2 years since diagnosis

Phase of treatment: In treatment
Age at interview: 37

Malika (37 years old) is married and has two young children who are three and eight years old. She worked as an administrative agent but is now on sick leave.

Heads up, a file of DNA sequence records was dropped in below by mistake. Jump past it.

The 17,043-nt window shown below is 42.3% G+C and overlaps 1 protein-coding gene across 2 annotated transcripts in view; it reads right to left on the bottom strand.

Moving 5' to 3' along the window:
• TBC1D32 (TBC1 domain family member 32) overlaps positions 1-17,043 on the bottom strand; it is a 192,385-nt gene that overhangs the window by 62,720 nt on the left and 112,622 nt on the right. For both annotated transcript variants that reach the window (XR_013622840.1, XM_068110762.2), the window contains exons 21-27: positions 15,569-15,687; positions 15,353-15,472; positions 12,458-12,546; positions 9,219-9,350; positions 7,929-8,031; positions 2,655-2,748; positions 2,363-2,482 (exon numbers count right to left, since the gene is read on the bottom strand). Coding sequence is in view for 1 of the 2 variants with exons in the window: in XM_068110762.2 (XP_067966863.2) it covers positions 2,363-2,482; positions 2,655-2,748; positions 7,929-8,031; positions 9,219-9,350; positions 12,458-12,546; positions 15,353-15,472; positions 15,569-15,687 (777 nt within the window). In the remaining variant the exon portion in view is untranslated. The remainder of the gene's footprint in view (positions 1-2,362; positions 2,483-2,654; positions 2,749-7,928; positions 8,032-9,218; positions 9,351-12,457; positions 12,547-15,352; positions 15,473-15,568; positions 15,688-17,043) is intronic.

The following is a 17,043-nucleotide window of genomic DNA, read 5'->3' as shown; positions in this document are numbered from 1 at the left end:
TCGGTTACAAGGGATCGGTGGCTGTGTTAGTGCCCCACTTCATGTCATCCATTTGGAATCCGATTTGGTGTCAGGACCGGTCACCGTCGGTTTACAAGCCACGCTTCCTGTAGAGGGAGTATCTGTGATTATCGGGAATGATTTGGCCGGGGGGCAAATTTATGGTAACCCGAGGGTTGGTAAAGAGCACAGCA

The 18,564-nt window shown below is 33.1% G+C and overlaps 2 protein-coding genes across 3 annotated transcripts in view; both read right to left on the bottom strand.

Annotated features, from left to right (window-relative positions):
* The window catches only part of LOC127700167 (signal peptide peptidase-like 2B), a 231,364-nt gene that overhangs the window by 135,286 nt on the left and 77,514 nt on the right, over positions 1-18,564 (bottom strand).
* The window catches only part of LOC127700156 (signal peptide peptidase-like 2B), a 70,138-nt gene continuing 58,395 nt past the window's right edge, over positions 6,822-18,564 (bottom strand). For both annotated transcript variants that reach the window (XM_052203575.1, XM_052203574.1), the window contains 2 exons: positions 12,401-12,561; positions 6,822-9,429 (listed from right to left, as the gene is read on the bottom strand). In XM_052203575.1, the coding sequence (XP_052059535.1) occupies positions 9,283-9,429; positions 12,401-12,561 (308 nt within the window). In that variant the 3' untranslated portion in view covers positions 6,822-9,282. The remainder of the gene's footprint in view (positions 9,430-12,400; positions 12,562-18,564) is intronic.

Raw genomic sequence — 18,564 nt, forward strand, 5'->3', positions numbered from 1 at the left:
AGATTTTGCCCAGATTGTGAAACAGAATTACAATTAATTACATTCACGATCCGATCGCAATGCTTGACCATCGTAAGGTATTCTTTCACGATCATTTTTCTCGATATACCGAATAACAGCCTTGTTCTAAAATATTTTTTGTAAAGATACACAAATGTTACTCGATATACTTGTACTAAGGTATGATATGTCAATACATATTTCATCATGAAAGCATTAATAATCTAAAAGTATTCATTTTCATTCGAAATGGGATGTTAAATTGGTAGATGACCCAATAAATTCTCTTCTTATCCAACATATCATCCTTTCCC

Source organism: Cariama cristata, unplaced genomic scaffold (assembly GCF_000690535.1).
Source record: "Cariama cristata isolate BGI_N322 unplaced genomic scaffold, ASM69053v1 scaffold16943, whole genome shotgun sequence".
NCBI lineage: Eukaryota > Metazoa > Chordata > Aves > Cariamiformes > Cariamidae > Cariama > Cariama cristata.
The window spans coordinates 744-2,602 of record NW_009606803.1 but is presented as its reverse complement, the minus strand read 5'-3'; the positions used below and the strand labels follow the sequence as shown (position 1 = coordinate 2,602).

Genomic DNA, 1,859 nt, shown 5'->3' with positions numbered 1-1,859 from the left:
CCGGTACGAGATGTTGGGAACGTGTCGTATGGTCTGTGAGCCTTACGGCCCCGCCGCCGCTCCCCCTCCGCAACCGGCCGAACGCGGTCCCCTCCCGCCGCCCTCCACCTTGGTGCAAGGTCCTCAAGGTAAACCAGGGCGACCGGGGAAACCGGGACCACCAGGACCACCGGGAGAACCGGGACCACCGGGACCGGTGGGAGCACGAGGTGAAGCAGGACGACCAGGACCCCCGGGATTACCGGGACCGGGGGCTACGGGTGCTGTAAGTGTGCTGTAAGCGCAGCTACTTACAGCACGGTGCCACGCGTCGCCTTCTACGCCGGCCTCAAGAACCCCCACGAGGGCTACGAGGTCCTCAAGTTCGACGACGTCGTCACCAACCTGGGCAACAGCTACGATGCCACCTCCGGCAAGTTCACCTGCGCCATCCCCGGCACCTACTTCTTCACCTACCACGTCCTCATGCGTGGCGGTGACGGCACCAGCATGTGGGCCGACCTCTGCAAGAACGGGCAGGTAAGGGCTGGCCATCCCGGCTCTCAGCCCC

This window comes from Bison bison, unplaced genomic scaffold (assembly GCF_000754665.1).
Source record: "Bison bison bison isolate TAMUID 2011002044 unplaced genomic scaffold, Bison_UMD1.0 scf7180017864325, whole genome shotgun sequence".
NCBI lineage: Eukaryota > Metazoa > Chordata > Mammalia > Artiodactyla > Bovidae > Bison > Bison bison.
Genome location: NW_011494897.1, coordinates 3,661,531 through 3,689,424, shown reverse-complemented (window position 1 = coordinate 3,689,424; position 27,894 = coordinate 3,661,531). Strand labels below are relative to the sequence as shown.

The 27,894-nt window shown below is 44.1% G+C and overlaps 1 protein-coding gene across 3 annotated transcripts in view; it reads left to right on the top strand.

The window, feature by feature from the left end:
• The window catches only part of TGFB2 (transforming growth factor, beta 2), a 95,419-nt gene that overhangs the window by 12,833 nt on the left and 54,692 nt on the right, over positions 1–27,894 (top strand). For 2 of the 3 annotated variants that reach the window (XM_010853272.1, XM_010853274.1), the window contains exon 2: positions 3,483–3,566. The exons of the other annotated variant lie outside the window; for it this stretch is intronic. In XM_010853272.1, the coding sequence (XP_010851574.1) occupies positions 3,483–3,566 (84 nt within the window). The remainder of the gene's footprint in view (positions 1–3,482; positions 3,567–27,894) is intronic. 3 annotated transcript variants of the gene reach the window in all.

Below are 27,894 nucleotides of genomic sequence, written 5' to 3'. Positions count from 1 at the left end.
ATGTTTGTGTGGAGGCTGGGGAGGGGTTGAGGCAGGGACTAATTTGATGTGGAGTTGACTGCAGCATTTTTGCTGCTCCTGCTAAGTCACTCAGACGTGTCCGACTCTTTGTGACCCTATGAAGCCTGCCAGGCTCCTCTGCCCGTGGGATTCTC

Malika received her diagnosis in 2013. Malika’s mother had been diagnosed and treated with breast cancer 12 years ago, but had a recurrence in 2012. Another member of Malika’s family, her cousin, had recently died from breast cancer. Malika returned to her home country last year to be with her mother who was dying. While she was still away and following her mother’s death, Malika noticed a pain in her left breast and she immediately went for testing when she returned to Canada. Malika was told by the doctor that she only had a cyst after undergoing an ultrasound and mammography. Malika, who was still breastfeeding her youngest child, didn’t trust the results and requested a second opinion. This second doctor immediately suspected that this was not just a cyst and took a biopsy from the lump. The results indicated breast cancer, but in Malika’s right breast and not in her left as she initially suspected. It was difficult for Malika to receive this diagnosis so soon after the loss of her mother. This has also been the reason that Malika decided not to tell her close family right away as she didn’t want to hurt them even more. She did eventually tell her children and her son seems to be ok with the news while her daughter is still too young to really understand what is happening. After the diagnosis, Malika experienced the long waiting times for a test. Malika decided to do the tests under private care to speed up the process. She then underwent chemotherapy followed by a double mastectomy. She now knows that she has a genetic type of breast cancer and wished that she would have known before so that she could have taken preventive measures. Malika decided to share her story as she wants to encourage women, who have close family members with breast cancer, to go for testing for genetic breast cancer.


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